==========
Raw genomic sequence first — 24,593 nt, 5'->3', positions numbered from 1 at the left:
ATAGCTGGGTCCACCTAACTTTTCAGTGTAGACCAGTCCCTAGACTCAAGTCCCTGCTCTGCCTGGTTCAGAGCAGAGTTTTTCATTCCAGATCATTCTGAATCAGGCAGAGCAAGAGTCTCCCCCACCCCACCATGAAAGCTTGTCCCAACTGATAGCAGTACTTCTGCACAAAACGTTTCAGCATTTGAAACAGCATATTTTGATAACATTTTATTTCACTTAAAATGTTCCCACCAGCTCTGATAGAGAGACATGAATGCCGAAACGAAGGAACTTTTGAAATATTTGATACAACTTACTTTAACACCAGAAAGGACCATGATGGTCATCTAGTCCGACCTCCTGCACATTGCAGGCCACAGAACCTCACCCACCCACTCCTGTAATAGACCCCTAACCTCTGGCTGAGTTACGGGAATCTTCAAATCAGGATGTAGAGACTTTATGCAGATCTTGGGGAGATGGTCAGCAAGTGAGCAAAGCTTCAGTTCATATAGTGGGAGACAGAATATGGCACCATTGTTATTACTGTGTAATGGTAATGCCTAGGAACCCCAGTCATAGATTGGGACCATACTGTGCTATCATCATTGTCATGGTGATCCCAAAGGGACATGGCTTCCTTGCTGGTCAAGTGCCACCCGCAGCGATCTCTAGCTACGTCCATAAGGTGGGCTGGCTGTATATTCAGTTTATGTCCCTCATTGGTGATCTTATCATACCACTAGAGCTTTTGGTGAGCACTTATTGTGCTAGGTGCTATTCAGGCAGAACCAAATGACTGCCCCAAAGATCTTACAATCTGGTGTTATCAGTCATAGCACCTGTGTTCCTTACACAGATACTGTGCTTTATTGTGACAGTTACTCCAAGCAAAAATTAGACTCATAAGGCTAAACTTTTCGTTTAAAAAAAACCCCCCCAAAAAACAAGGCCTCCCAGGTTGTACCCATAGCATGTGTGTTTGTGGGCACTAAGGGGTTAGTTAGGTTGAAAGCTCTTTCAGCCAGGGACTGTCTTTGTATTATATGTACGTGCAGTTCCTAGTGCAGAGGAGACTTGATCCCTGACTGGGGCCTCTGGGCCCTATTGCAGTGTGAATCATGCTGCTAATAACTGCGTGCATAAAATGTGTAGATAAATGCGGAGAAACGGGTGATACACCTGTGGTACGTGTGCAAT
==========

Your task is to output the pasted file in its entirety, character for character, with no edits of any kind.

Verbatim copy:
Raw genomic sequence first — 24,593 nt, 5'->3', positions numbered from 1 at the left:
ATAGCTGGGTCCACCTAACTTTTCAGTGTAGACCAGTCCCTAGACTCAAGTCCCTGCTCTGCCTGGTTCAGAGCAGAGTTTTTCATTCCAGATCATTCTGAATCAGGCAGAGCAAGAGTCTCCCCCACCCCACCATGAAAGCTTGTCCCAACTGATAGCAGTACTTCTGCACAAAACGTTTCAGCATTTGAAACAGCATATTTTGATAACATTTTATTTCACTTAAAATGTTCCCACCAGCTCTGATAGAGAGACATGAATGCCGAAACGAAGGAACTTTTGAAATATTTGATACAACTTACTTTAACACCAGAAAGGACCATGATGGTCATCTAGTCCGACCTCCTGCACATTGCAGGCCACAGAACCTCACCCACCCACTCCTGTAATAGACCCCTAACCTCTGGCTGAGTTACGGGAATCTTCAAATCAGGATGTAGAGACTTTATGCAGATCTTGGGGAGATGGTCAGCAAGTGAGCAAAGCTTCAGTTCATATAGTGGGAGACAGAATATGGCACCATTGTTATTACTGTGTAATGGTAATGCCTAGGAACCCCAGTCATAGATTGGGACCATACTGTGCTATCATCATTGTCATGGTGATCCCAAAGGGACATGGCTTCCTTGCTGGTCAAGTGCCACCCGCAGCGATCTCTAGCTACGTCCATAAGGTGGGCTGGCTGTATATTCAGTTTATGTCCCTCATTGGTGATCTTATCATACCACTAGAGCTTTTGGTGAGCACTTATTGTGCTAGGTGCTATTCAGGCAGAACCAAATGACTGCCCCAAAGATCTTACAATCTGGTGTTATCAGTCATAGCACCTGTGTTCCTTACACAGATACTGTGCTTTATTGTGACAGTTACTCCAAGCAAAAATTAGACTCATAAGGCTAAACTTTTCGTTTAAAAAAAACCCCCCCAAAAAACAAGGCCTCCCAGGTTGTACCCATAGCATGTGTGTTTGTGGGCACTAAGGGGTTAGTTAGGTTGAAAGCTCTTTCAGCCAGGGACTGTCTTTGTATTATATGTACGTGCAGTTCCTAGTGCAGAGGAGACTTGATCCCTGACTGGGGCCTCTGGGCCCTATTGCAGTGTGAATCATGCTGCTAATAACTGCGTGCATAAAATGTGTAGATAAATGCGGAGAAACGGGTGATACACCTGTGGTACGTGTGCAAT